Serving the Southern Illinois University community since 1916.

The Daily Egyptian

Serving the Southern Illinois University community since 1916.

The Daily Egyptian

Serving the Southern Illinois University community since 1916.

The Daily Egyptian

Grammy-worthy talent coming to 45th Sunset Concert Series beginning June 13
Grammy-worthy talent coming to 45th Sunset Concert Series beginning June 13
By Christi Mathis, SIU Communications • May 21, 2024

It’s the 45th season for one of Southern Illinois’ favorite summer traditions – the Sunset Concert Series – and this year’s exciting...

Saluki softball huddles together before facing the California Golden Bears in the first round of the NCAA Regional May 17, 2024 at Tiger Park in Baton Rouge, Louisiana. Photo provided by Saluki Athletics
Salukis split doubleheader, advance to first Regional final since 2003
By Ryan Grieser, Sports Reporter • May 18, 2024

The SIU softball team is headed to its second-ever NCAA Regional final after beating California in back-to-back days in the Baton Rouge Regional...

Saluki softball huddles together before facing the California Golden Bears in the first round of the NCAA Regional May 17, 2024 at Tiger Park in Baton Rouge, Louisiana. Photo provided by Saluki Athletics
Groff twins, defense send SIU to NCAA regional semifinals
By Ryan Grieser, Sports Reporter • May 17, 2024

Defense was the name of the game Friday as the SIU softball team took down the Cal Bears in the first round of NCAA Regionals in Baton Rouge,...

From Mexico to Maine: Celebrating the eclipse elsewhere

Photo+provided+by+NASA
Photo provided by NASA

Areas in Mexico, the United States and Canada observed with wonder as the solar eclipse happened Monday sweeping north and east across the continent.

 

The eclipse was first sighted in Mexico around 11:07 a.m. PDT and entered Texas at 1:27 p.m. CDT. It then traversed the U.S. before exiting through Maine around 3 p.m. EDT, proceeding into Canada.

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The last solar eclipse in the U.S. occurred in 2017. NASA reported variations in the path and timing of the 2024 eclipse that differed than that of 2017.

 

The path of totality was broader this time due to the moon’s closer proximity to Earth. It  covered more cities than its 2017 counterpart, allowing more people to witness totality.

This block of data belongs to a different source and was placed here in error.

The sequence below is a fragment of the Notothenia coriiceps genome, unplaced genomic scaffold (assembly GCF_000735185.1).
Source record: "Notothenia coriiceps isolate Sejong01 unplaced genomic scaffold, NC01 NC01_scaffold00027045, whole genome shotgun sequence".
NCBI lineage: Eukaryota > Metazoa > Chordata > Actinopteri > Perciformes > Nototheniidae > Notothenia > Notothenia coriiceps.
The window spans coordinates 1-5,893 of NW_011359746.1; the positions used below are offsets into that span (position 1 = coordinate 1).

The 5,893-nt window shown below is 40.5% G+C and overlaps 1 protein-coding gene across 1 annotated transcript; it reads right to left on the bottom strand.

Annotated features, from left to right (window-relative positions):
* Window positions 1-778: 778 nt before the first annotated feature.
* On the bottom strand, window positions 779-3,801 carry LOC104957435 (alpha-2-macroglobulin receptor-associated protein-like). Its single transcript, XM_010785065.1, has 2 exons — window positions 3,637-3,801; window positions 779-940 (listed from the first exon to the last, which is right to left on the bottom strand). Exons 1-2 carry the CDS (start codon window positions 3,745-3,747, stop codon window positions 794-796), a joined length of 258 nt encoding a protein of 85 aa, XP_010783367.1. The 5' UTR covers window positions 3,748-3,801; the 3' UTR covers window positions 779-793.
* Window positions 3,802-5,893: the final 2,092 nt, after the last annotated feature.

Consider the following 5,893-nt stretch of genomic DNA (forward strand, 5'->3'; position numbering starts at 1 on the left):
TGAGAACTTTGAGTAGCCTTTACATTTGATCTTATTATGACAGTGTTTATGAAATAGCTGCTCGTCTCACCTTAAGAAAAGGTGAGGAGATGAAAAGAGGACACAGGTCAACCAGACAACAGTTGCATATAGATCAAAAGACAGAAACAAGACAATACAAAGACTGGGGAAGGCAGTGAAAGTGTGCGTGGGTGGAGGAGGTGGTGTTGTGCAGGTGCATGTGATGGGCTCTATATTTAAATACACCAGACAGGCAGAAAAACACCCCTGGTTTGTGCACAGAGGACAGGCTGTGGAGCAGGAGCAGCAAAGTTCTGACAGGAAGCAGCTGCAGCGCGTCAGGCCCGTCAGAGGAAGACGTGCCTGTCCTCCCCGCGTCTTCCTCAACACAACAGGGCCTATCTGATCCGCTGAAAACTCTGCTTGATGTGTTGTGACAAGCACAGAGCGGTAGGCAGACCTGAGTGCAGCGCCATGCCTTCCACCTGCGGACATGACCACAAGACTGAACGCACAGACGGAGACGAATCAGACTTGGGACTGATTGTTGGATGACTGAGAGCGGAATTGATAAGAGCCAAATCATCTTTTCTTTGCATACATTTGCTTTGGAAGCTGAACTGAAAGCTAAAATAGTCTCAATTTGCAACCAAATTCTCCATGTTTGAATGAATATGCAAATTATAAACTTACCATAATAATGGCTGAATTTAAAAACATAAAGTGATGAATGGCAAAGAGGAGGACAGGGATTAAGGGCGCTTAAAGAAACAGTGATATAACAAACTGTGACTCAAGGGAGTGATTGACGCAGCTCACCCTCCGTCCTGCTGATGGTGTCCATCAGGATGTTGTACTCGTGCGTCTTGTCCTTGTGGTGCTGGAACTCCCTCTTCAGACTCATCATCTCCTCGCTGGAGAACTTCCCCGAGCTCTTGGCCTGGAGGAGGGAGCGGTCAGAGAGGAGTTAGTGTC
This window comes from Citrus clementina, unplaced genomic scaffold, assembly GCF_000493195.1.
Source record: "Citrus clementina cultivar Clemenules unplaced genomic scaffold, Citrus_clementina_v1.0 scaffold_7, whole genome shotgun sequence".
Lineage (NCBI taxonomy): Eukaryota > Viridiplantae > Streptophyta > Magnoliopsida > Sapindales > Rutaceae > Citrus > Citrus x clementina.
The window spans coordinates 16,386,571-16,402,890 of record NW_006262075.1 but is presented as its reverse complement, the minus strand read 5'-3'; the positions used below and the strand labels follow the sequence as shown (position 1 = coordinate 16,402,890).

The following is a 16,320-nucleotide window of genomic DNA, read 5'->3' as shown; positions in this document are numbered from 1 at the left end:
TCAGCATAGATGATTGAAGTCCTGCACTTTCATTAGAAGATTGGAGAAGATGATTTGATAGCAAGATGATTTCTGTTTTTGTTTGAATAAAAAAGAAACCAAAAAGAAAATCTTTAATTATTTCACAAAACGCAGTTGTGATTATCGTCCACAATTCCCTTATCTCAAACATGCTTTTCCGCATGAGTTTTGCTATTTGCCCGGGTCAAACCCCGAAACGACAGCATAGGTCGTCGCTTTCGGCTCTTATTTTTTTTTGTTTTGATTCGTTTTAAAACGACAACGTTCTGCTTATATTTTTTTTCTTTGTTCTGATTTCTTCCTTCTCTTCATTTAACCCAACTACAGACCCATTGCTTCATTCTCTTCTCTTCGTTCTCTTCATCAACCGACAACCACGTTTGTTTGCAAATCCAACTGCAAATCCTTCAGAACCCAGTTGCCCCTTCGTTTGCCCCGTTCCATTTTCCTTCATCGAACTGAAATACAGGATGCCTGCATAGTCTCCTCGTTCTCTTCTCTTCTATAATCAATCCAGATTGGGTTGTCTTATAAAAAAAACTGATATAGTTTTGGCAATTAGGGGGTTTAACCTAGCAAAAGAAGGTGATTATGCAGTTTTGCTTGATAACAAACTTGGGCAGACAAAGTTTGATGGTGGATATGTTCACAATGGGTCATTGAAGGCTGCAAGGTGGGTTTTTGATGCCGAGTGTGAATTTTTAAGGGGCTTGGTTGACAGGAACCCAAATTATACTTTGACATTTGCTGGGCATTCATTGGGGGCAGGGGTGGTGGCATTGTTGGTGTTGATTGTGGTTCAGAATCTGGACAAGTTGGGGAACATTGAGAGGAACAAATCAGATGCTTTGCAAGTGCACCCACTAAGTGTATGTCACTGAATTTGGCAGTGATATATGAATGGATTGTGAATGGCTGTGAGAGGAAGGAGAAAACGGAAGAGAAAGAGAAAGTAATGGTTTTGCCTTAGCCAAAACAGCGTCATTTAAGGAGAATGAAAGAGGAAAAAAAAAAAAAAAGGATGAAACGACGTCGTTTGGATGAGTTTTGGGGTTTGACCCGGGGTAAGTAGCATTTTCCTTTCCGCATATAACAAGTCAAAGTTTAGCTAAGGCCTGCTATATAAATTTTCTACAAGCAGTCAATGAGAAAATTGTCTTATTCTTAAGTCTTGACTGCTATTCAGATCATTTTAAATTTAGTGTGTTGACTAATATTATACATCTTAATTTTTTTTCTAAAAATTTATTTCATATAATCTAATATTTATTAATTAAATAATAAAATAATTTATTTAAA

NASA estimates 31.6 million people reside in this year’s path of totality, compared to 12 million for the 2017 eclipse.

 

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In 2017, Carbondale experienced the longest period of totality at 2 minutes and 42 seconds. This year, totality lasted up to 4 minutes and 28 seconds near Torreon, Mexico, and approximately 4 minutes and 26 seconds at the center of its path over the U.S.

 

Cities with optimal viewing opportunities included Dallas, Little Rock, Indianapolis, and Buffalo.

 

State police nationwide monitored roads, waterways, and airspace to manage potential congestion, ensuring smooth operations.

 

Investigators in Lorain County, Ohio, noted less traffic than expected and no major trouble. The Dallas Morning News and other nationwide news sources also report that they have avoided anticipated traffic concerns.

 

The Dallas Morning News reported travelers from France, Oklahoma, Florida, and New York stopping into the area to view the eclipse from some of their popular central district hotspots. The last time Dallas experienced totality was in 1878 and will not experience it again for another 300 years.

 

Other areas in Texas were able to view the eclipse as well, given that the moon was closer to the Earth this time.

 

“We were home. The animals went quiet, and the temperature got cooler,” a person from Hewitt, Texas said.

 

In Russellville, Arkansas, 300 couples gathered in a field for an ‘Elope at the Eclipse’ wedding event, earning the moniker “total eclipse of the heart” from The New York Post.

 

Russellville was ranked by NASA as one of the best places to view the eclipse, with totality lasting approximately 4 minutes.

 

In Indiana, thousands convened at the Indianapolis Motor Speedway for a Total Solar Eclipse event hosted by Purdue University. The event drew attendees from across the U.S. and beyond, with hotel rooms in the area reaching $1,300.

 

Guest speakers at the IMS event included astronauts, NTT IndyCar Series drivers, and astronomy experts.

 

Cloud coverage in Buffalo, New York, hindered eclipse sightings, though occasional breaks allowed glimpses.

 

Maine experienced favorable weather for the eclipse, attracting additional travelers rerouted from Texas due to weather forecasts.

 

Houlton, Maine, witnessed the last moment of totality in the U.S., spanning 3 minutes and 18 seconds.

 

Large crowds gathered and were greeted by a three-day festival that included community meals, ensuring there would be food to feed the traveling spectators that entered the community. The turnout was successful, and organizers were pleased after spending more than 2 years in planning.

 

Although visible from numerous locations, those who missed the event can view live feeds and posts on various social media platforms.The videos and photos show the crowds buzzing with anticipation and delight whether it was their first time witnessing a solar eclipse or not.

 

The next U.S. solar eclipse is slated for August 22, 2044, with totality over North Dakota, Montana, and northern Canada. A coast-to-coast eclipse will span the lower 48 states on August 12th, 2045


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